Malaysian Parliamentary caucus on democracy in Myanmar to be formed to monitor and ensure genuine democratization and that the military junta’s “seven-point road map to democracy” is not a sham to head off and neutralize opposition to Yangon’s hosting of the ASEAN Summit and taking over ASEAN leadership in 2006
by Lim Kit Siang
(Petaling Jaya, Thursday): A Malaysian parliamentary caucus on democracy in Myanmar is being formed to monitor and ensure genuine democratization and that the “seven-point road map to democracy” of the Myanmese military junta is not a sham to head off and neutralize opposition to Yangon’s hosting of the ASEAN Summit and taking over the ASEAN leadership in 2006.
Although there are recent reports that the military junta would release Burmese democracy leader and Nobel Peace Prize laureate Aung San Suu Kyi before the constitutional convention it had convened on May 17, only time will tell whether any such release would be a significant restoration of democratic rights to the people in Myanmar as Suu Kyi had been detained and released several times since the current military junta had seized power in 1988.
The Malaysian government, which had ignored regional and international objections to spearhead the campaign for Myanmar’s entry into ASEAN seven years ago, has a special international responsibility to call on the Myanmese military junta to immediately release Suu Kyi and up to 1,400 other political prisoners before any meaningful first step could be taken in the “seven-point road map to democracy”.
The seven-year history of Myanmar’s membership in ASEAN is a sorry record littered with broken promises about genuine democratization and national reconciliation inside the country and grave embarrassment to ASEAN imperiling international goodwill and investment opportunities for the region.
There was great fanfare in the ASEAN Summit 2003 in Bali last October about ushering a new era for ASEAN because of the Bali Concord II concept of an integrated ASEAN economic community, aiming to achieve a single market by 2020, with a free flow of goods, services and investment in a region encompassing more than 500 million people and annual trade totaling US$720 billion.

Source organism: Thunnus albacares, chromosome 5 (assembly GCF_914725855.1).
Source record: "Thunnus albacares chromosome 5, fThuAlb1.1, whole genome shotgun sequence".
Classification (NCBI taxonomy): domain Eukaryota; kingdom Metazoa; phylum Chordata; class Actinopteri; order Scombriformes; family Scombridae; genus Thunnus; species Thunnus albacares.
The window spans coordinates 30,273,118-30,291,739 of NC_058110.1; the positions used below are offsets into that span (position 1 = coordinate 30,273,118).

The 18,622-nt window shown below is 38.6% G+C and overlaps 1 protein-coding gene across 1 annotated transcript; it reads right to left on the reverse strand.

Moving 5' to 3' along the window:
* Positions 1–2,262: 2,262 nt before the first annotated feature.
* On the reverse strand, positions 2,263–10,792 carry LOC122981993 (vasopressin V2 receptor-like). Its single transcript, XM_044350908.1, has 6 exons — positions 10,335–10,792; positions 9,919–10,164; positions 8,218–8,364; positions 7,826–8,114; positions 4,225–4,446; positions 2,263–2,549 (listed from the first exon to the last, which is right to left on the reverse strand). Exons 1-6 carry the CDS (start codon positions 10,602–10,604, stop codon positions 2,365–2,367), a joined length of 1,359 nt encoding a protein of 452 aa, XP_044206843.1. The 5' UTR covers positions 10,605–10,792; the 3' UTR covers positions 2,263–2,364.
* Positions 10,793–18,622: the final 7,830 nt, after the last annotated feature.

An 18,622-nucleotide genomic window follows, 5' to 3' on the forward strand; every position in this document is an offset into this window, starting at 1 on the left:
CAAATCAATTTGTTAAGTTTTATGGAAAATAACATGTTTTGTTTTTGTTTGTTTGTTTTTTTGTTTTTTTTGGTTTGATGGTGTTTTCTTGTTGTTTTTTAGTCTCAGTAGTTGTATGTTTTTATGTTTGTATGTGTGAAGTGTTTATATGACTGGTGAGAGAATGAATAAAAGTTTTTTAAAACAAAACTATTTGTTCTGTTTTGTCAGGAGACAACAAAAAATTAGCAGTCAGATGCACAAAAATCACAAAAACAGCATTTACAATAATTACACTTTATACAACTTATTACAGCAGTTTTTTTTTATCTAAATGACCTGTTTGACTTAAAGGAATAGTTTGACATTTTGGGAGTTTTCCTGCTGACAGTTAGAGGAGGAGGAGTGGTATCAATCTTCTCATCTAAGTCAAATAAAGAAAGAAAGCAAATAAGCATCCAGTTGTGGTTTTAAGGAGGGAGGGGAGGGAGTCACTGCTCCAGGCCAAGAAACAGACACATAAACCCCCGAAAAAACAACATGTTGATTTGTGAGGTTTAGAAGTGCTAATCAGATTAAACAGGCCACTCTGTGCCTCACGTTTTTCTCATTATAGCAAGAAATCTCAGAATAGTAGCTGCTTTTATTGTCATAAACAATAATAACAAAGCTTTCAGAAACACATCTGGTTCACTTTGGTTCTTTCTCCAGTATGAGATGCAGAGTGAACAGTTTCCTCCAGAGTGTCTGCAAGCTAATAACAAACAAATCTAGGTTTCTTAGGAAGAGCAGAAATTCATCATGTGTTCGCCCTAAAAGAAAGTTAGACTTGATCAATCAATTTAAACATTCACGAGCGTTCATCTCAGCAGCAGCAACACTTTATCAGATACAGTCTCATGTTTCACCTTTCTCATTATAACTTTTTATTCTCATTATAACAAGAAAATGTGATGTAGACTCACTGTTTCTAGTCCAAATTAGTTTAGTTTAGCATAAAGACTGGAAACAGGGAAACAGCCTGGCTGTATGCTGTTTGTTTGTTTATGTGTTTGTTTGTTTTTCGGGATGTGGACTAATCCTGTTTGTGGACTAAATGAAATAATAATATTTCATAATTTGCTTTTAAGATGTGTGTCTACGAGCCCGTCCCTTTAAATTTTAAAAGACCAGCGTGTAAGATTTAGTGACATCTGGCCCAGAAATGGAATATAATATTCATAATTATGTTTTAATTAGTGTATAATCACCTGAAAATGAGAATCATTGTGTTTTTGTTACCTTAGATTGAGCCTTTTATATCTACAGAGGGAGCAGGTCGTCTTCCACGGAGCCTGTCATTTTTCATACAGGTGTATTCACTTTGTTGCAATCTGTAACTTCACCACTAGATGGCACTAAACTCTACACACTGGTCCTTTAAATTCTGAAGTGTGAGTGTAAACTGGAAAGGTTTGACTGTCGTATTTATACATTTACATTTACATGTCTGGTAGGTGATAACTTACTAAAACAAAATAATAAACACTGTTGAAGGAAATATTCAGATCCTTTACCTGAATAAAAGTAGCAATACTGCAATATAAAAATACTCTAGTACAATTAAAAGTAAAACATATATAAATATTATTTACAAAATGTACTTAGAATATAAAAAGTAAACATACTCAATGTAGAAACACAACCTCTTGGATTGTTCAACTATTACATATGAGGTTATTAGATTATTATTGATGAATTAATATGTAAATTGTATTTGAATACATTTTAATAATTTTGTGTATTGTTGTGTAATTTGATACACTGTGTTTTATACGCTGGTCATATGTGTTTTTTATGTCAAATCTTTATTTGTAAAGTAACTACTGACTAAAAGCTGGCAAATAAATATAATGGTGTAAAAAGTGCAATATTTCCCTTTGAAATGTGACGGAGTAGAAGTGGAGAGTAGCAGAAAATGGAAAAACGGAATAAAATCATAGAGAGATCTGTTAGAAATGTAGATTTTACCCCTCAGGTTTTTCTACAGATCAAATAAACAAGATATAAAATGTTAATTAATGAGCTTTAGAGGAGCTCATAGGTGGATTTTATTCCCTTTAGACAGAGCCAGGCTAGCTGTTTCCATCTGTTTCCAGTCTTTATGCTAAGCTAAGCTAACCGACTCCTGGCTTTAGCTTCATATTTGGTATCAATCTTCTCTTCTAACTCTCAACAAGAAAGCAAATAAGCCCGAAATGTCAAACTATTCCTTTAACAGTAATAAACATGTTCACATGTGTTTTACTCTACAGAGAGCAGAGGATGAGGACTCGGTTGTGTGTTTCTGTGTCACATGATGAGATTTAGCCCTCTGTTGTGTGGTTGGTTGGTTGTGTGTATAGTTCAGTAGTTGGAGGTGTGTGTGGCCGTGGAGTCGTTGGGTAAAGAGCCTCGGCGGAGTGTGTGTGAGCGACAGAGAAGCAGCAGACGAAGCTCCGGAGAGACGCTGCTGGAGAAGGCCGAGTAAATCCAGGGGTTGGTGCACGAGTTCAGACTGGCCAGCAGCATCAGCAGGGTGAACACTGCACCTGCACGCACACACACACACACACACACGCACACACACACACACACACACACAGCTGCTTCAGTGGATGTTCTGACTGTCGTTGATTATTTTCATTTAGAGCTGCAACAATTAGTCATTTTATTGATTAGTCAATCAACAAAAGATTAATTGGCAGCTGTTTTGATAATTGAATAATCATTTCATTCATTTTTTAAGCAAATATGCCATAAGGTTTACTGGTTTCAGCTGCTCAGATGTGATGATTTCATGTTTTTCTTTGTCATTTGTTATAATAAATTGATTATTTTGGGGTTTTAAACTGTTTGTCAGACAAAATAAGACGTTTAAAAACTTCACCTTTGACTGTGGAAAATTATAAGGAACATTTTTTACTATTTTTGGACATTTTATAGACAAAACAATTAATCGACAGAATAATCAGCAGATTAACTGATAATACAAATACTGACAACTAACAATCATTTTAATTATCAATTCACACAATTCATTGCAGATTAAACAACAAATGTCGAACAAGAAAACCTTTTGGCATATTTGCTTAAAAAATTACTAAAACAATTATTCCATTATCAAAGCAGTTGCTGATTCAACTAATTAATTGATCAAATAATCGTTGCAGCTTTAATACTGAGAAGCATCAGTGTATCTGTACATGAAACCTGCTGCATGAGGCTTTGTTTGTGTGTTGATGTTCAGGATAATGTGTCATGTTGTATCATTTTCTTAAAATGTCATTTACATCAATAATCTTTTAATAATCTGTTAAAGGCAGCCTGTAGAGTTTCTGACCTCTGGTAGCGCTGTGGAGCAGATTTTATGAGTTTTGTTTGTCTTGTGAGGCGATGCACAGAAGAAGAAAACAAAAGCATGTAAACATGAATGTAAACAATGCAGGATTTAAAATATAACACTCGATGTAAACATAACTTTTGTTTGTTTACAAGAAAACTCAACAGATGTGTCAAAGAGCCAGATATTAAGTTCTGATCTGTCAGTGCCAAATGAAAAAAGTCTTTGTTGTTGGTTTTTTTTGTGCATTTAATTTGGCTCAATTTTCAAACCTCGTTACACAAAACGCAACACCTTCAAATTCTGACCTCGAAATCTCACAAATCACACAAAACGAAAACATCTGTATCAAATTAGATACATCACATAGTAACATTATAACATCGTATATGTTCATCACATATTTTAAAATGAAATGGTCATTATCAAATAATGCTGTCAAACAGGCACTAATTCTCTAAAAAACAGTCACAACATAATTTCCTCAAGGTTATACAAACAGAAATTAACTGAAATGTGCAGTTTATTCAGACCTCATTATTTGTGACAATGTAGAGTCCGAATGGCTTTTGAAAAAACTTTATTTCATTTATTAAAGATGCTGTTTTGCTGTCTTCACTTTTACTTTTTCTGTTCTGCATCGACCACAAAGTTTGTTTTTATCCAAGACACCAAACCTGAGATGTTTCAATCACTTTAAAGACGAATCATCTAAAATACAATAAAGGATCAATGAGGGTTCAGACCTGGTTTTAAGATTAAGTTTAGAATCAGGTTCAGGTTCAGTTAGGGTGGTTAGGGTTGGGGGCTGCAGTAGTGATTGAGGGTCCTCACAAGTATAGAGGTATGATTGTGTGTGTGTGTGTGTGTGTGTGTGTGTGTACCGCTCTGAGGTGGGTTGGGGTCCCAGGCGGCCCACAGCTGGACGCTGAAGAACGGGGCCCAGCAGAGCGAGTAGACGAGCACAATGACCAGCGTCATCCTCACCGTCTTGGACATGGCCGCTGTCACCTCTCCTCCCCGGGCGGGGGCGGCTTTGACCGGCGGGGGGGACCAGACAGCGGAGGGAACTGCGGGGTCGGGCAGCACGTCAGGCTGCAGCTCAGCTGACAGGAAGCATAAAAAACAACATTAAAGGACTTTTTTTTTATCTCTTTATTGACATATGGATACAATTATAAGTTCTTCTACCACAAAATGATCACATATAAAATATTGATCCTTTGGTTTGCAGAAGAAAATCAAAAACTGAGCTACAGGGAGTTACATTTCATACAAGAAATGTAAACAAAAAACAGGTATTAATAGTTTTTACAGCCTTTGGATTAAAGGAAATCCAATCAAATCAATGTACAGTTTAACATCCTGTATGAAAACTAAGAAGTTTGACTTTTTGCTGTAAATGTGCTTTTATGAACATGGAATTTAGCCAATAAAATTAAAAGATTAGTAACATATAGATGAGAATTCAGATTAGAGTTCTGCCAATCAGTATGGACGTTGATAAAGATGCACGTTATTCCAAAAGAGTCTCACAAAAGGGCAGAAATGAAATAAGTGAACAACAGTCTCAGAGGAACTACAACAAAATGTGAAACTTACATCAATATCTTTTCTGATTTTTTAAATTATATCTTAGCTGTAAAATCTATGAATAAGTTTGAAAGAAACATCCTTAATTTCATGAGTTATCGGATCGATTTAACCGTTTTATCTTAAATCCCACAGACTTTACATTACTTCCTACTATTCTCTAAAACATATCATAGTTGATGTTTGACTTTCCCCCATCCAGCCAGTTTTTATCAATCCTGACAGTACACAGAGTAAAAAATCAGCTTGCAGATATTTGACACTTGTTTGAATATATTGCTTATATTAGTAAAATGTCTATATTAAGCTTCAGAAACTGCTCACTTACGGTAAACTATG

The Bali ASEAN Summit 2003 however risks being remembered for the instant betrayal of the Bali Concord II concept of an integrated ASEAN community by the failure of the ASEAN summiteers to take a stand for democracy in Myanmar and their inability to realize that a sound political environment with minimal respect for democracy, human rights, the rule of law and good governance are indispensable to the successful evolution of a distinctive ASEAN spirit and sense of community.
The Malaysian parliamentary caucus on democracy in Myanmar, which hopefully would secure the support of all MPs concerned about democracy in Myanmar and ASEAN regardless political affiliation whether in ruling coalition or opposition, should liaise with its counterparts in the other ASEAN Parliaments to provide a strong and united common approach by ASEAN MPs to monitor, demand and ensure genuine democratization and national reconciliation in Myanmar.
It is proposed that the Malaysian Parliamentary caucus on democracy in Myanmar could be formed before the new Malaysian Parliament meets on May 17, which is also the date for the convening of the constitutional convention by the Myanmese military junta. This is to allow the caucus to monitor the re-convening of the constitutional convention, which was last held in 1993 and suspended in 1996 after the National League for Democracy led by Suu Kyi walked out saying it was being forced to rubber stamp the junta’s decisions.
* Lim Kit Siang, DAP National Chairman & Member of Parliament for Ipoh Timor